One of the most poignant images to illustrate the untimely demise of cruise ships was captured by a drone overhead the Aliaga ship-breakers on Turkey’s Aegean coast in October 2020. It shows Carnival Fantasy; Carnival Imagination, Carnival Inspiration; plus Pullmantur’s Sovereign and Monarch being cut down in their prime. As Covid-19 ravaged the cruise industry, an ignominious end befell these ships – but they were certainly not the last.
In an effort to stem declining revenues, 34 cruise ships were sold or scrapped last year, and this list has grown in 2021. Many miles from Turkey, at a somewhat inconspicuous facility at Alang in the state of Gujarat, cruise ships are queuing up to confront their destiny like hearses outside a crematorium.
At this Indian recycling facility more than 50 percent of the world’s abandoned and decommissioned cruise ships are dismantled in 183 self-contained ship-breaking yards, each employing around 200 to 300 workers who live in shanty towns along a ten-mile stretch of steeply sloping beaches.
Ships arriving at their last resting place depict a forlorn scene. The once immaculate pleasure palaces are rammed at full speed onto the beach during high tide. Their hulls lurch, groan and grind in futile protest as anchors drop, engines stop and power is cut.
When the tide recedes, the first task for the army of scrappers is to cannibalise valuable items including machinery, plumbing, wiring and electronics. All these effects are reused or sold onto brokers who come in search of bargain-priced effects on sale in Alang’s trading posts. Even non-metallic fittings such as lights, bathroom fittings, chairs and crockery don’t go to waste as hotel operators come to the yard to buy useful merchandise.
Once the vultures have carried off their carrion, the carcass is dragged further up the beach. Now workers armed with acetylene torches and pneumatic drills begin to cut into the steel plates. The plunder is sent to local steel plants where it’s melted and refashioned into rebar for roads and other construction projects. Every year around three million tonnes of steel is salvaged from ships broken up at this morose hive of Indian enterprise.
Port officer, Captain Rakesh Mishra, said: “One or two passenger ships get beached at Alang every year. However, the 14 passenger ships that arrived between November 2020 and October 2021 are the highest ever in a single year.”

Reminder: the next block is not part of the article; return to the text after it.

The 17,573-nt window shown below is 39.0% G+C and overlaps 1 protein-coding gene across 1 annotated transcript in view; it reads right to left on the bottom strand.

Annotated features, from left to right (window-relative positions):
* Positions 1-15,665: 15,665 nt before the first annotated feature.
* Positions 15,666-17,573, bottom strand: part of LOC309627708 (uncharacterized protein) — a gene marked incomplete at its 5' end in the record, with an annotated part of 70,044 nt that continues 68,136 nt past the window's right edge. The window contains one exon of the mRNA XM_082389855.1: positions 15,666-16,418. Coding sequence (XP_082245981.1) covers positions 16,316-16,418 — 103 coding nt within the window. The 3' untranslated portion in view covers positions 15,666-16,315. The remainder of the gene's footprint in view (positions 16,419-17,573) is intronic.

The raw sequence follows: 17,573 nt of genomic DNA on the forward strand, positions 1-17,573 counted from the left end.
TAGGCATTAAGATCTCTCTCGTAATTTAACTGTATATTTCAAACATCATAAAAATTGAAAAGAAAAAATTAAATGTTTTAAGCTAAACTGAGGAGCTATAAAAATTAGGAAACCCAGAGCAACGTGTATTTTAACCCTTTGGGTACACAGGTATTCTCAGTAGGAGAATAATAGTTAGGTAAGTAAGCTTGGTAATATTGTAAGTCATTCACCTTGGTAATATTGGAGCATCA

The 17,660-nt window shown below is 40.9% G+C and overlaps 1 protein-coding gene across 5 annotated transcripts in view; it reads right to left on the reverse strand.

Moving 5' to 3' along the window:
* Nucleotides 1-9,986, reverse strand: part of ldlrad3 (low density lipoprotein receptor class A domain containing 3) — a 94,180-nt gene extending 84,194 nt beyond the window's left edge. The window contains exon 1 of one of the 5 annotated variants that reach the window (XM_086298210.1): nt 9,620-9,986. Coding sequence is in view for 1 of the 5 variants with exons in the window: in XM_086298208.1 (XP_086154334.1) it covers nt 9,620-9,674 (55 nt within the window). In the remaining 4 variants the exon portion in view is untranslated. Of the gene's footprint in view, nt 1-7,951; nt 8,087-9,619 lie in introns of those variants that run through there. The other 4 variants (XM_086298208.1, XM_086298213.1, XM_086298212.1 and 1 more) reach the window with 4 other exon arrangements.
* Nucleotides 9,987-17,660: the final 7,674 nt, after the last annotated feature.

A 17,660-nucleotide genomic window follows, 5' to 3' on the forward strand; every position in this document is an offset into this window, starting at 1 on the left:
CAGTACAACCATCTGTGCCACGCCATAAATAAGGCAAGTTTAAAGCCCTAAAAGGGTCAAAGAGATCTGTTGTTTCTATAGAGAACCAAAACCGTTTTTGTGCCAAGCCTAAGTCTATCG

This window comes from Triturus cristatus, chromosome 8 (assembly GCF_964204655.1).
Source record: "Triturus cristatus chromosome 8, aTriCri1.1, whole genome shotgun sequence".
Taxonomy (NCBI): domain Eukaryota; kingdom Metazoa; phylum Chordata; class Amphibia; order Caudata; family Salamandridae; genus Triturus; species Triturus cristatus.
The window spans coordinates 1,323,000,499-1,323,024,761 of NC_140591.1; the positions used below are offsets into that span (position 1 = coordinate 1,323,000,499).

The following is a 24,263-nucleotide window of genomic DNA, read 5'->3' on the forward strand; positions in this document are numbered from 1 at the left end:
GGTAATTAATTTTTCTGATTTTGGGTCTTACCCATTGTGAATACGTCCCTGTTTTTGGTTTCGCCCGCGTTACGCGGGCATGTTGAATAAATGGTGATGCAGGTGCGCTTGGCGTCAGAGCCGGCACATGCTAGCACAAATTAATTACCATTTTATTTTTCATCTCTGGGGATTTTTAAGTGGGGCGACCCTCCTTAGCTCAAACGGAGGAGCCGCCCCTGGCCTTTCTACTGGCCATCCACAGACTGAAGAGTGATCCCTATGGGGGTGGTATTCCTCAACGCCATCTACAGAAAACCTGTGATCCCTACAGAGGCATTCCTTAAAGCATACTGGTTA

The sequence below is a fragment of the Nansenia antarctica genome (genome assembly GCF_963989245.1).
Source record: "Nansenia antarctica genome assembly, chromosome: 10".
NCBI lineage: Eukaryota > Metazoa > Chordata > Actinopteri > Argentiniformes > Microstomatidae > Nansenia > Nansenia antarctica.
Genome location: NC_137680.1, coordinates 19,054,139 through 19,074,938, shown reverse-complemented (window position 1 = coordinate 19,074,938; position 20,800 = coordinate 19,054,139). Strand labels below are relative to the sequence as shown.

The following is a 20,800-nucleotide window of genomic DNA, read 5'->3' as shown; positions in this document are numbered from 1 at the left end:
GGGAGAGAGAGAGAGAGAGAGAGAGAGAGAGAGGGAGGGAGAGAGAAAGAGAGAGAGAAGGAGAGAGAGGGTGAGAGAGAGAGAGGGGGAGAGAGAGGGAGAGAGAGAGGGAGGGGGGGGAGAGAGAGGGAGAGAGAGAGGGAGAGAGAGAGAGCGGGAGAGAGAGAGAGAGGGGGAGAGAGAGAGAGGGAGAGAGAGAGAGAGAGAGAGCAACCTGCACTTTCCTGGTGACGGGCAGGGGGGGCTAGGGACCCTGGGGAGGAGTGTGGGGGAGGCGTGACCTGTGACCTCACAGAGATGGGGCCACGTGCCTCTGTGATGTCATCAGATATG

This bonanza for Aliaga was buoyed by the demise of Cruise & Maritime Voyages last year. Four of their vessels: Astor, Columbus, Magellan and Marco Polo – are currently being broken up in this sombre locale. The fifth CMV ship, Vasco da Gama, received a reprieve when she was acquired by Portuguese company Mystic Cruises at an auction earlier this month.
Several other cruise companies have consigned ships to this knackers’ yard. Luck ran out for three casino ships: Leisure World, Amusement World and Starry Metropolis. The Gujarati graveyard also saw the beaching of MS Albatros, Ocean Dream; Century Harmony and Karnika. Affection was in short supply for Costa neoRomantica which was supposed to join the Celestyal Cruises’ fleet but instead changed course for Alang to meet the Grim Reaper. Likewise, there was no deliverance for Grand Celebration of Bahamas Paradise Cruise Line.
Ship-breakers might be striking it rich, but such is the resilience of the cruise industry, global capacity hasn’t shrunk, in fact 2022 will see more accommodation than pre-pandemic levels. This is borne out by 16 ships making their debut next year, several of which have capacities for over 5,000 passengers – such as P&O Cruises’ Arvia.
Sceptics might point out that lesser capacities of older tonnage operated by the mega corps no longer fitted the explicit business model, as such their departure was expedited under the cloak of Covid. Holland America Line downsized its fleet of 14 ships by four; Princess Cruises reduced their line-up from 19 vessels by five; and Carnival Cruise Line disposed of four ships.
In the UK, the two eldest ships of the Fred Olsen Cruise Lines’ fleet were consigned to the scrapyard and replaced with a swankier, larger capacity duo which had been part of the quartet sold by Holland America Line. These companies are now in a stronger position for a return to profitability in the coming months.
Having claimed CMV as a quarry, the spectre of corporate Darwinism for British cruising has faded into the blue yonder. In its wake, Ambassador Cruise Line has emerged and will offer premium value cruises from Tilbury aboard the line’s first ship, Ambience, from April.
Another venerable name in British cruising has risen like a phoenix from the ashes. Swan Hellenic will build on the cultural expedition cruising ethos they pioneered in the 1950s. The first of the new company’s three ships, Minerva was christened at the end of November and is slated to start operations in Antarctica at the start of 2022.
For almost two years the cruise industry was becalmed in a sea of torpor. No one and nowhere escaped, some businesses clung on by the skin of their teeth, others such as Pandaw succumbed. This river cruise pioneer which operated 17 traditionally styled river vessels across Asia ceased trading in October as the costs of protracted lay-ups and volatile politics in Vietnam, Cambodia, Laos, Myanmar and India proved prohibitive. Other victims were Pullmantur Cruises, which filed for bankruptcy in June 2020, and Jalesh Cruises, which also folded in 2020.
Now rebooted and in comeback mode, the cruise industry is set to return with a bang next year. Speaking at the ‘Selling Cruise Day’ in Southampton earlier this month, the Cruise Lines Industry Association’s UK & Ireland chair, Ben Bouldin stated: “We’re about to embark on one of the most defining years the cruise industry has ever had. The opportunity for 2022 is vast.”